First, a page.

The last thing the NHS will need in January will be disrupted supply chains when they could be dealing with a second COVID-19 wave and a winter ‘flu crisis. Gove failing to check items as they leave or arrive will do little to speed things up as full checks will remain on the EU side. The lack of process on this side of the border could even hamper EU checks; they will have no customs officers on this end to talk to. If incoming border checks truly are absent there is the nightmare scenario of medicines reaching the NHS that are out of date or falsely labelled.
Business leaders are unimpressed with the Government’s change of plan. Anna Jerzewska, a trade consultant, said it remained unclear how companies would benefit from a light-touch border regime. “The procedure only delays the obligation to submit a full customs declaration,” she said. “It doesn’t remove it. The additional administrative and cost burden for the private sector doesn’t actually change.”
Business has long been wary of unequal treatment of imports and exports but that is exactly what the new regime means. National Pig Association advisor Ed Barker said the Government would need to decide between imposing low tariffs — causing huge damage to the domestic farming sector — or maintaining tariffs on EU imports and forcing prices rises for consumers.
There is then the question of timing. The EU will demand tariffs are paid immediately, the UK will allow a 6-month deferral, disadvantaging UK producers.
Business certainty will only come when a deal is agreed but the negotiations are stuck. Our Vote Leave Government wants continued Single Market access while we opt out of its rules, standards and legal system. Michel Barnier, negotiating on behalf of the EU27, is clear that this will never happen. ‘We cannot accept the UK’s attempts to cherry-pick parts of our Single Market benefits,’ he said on 10 June.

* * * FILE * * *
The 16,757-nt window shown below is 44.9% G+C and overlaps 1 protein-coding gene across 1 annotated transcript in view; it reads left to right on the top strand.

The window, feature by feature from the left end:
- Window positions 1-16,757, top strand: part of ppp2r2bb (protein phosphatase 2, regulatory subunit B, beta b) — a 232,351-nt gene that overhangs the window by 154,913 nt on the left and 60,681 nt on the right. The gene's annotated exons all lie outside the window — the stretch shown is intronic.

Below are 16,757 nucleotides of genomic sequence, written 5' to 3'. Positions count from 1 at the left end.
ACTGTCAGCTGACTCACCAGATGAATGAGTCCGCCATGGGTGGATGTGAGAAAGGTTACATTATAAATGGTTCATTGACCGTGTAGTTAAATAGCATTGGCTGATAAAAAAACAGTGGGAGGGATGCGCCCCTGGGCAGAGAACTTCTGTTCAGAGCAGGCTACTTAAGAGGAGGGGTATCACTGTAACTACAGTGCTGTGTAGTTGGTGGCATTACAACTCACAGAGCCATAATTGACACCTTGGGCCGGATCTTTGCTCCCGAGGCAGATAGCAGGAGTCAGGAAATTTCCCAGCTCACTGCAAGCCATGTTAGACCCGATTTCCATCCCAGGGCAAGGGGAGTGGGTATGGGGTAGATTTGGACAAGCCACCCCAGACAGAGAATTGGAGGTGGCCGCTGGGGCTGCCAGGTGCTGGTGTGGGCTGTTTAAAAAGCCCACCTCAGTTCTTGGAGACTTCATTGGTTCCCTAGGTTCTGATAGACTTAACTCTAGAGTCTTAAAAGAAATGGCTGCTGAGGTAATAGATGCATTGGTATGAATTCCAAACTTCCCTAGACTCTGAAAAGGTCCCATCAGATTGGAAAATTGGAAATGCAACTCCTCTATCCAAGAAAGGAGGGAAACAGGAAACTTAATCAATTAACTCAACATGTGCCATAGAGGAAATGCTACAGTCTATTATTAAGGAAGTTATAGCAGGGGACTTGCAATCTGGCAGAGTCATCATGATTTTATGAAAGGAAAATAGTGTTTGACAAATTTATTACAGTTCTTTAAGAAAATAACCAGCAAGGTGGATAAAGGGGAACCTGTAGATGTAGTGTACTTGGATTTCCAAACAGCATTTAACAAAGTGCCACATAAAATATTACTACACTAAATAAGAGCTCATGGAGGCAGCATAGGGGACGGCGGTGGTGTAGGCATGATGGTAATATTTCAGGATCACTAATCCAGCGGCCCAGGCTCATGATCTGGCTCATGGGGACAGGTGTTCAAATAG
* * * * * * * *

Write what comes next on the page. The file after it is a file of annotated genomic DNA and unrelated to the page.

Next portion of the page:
The Conservatives have long stopped caring about business. They ditched business with Theresa May’s Lancaster House speech. Defining Brexit in the hardest possible terms — inevitably wounding business and the economy — was not forced on them by the Leave vote. It was a political choice made for reasons of internal party management and electoral calculation, not real-world benefit.
The Organisation for Economic Co-operation and Development (OECD) has calculated that the UK economy will be damaged more by COVID-19 than any other developed country. We will suffer a second blow in January because of Brexit. Even if we generously see Coronavirus impacts as a mix of fate and bad governance, Brexit is the Government’s responsibility alone. Hard Brexit is their choice, as is the end date of transition and stalemate in negotiations.
Failing to prepare to control our borders displays Government impotence in the face of Brexit impacts, not strength. They have played the strongman for their vote base but the EU27 remain unmoved and will not imperil the EU project for the Conservatives’ benefit.
It is not too late to turn aside. The Government even now could extend the transition or accept reality in the negotiations. As the Trade Justice Movement have shown the Brexit deal does not need to mark a race to the bottom. It could instead promote fairness and sustainability. Those of us who care about the state of our economy, all the more so in light of COVID-19, must do what we can to keep up the pressure and work for change.